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Depression & the Microbiome

iStock-1445997691Results of a small pilot study published in May 2023 in Neuroscience explored connections between the gut microbiome and depression among young adults. Shotgun metagenomic sequencing was performed on stool samples from 40 young adults with major depressive disorder (MDD) and 42 healthy controls, with results controlled for multiple confounders, including demographics, alcohol or cigarette use, exercise, and bowel characteristics.

Overall, no significant differences in gut microbiome structure were observed between groups, but significant differences in the abundance of the Sutterellaceae family as well as species within the Clostridium, Eubacterium, and Ruminococcus genera were documented. Lastly, an increase in cysteine degradation was more likely in adults with MDD.

This small study supports findings from larger datasets, indicating that differences in the microbiome may be related to depression, with some evidence suggesting a causal relationship. For example, the results of a Mendelian randomization study published in 2022 in the Journal of Affective Disorders suggest a protective effect of some genera, including Actinobacteria, Bifidobacterium, and Ruminococcus, as well as a potentially harmful effect of the Streptococcaceae family. This 2022 analysis had the advantage of using large datasets from publicly available GWAS (genome-wide association studies), as well as the statistical strength of Mendelian randomization, nearly equivalent to a randomized controlled trial in the ability to detect causality and control for confounding factors and reverse causality.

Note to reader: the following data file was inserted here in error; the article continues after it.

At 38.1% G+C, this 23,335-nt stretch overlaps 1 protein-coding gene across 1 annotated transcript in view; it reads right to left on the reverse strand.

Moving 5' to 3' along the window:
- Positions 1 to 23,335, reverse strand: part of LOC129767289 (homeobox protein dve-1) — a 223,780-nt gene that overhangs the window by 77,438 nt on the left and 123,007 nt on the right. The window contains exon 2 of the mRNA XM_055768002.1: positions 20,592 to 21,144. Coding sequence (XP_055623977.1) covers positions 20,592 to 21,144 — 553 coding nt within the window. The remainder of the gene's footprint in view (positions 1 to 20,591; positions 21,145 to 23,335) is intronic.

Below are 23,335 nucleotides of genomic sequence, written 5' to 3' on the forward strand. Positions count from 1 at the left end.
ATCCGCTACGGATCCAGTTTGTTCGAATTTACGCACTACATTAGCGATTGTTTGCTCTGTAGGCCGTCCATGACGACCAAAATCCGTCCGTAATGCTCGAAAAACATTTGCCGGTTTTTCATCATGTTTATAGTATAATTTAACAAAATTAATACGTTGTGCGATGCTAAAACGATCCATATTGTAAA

The accelerated degradation of cysteine observed in the small pilot study may be a novel finding. Certainly, excessive oxidative stress and mitochondrial dysfunction have been associated with depression, as well as evidence from a systematic review and meta-analysis that N-acetylcysteine may improve depressive symptoms.

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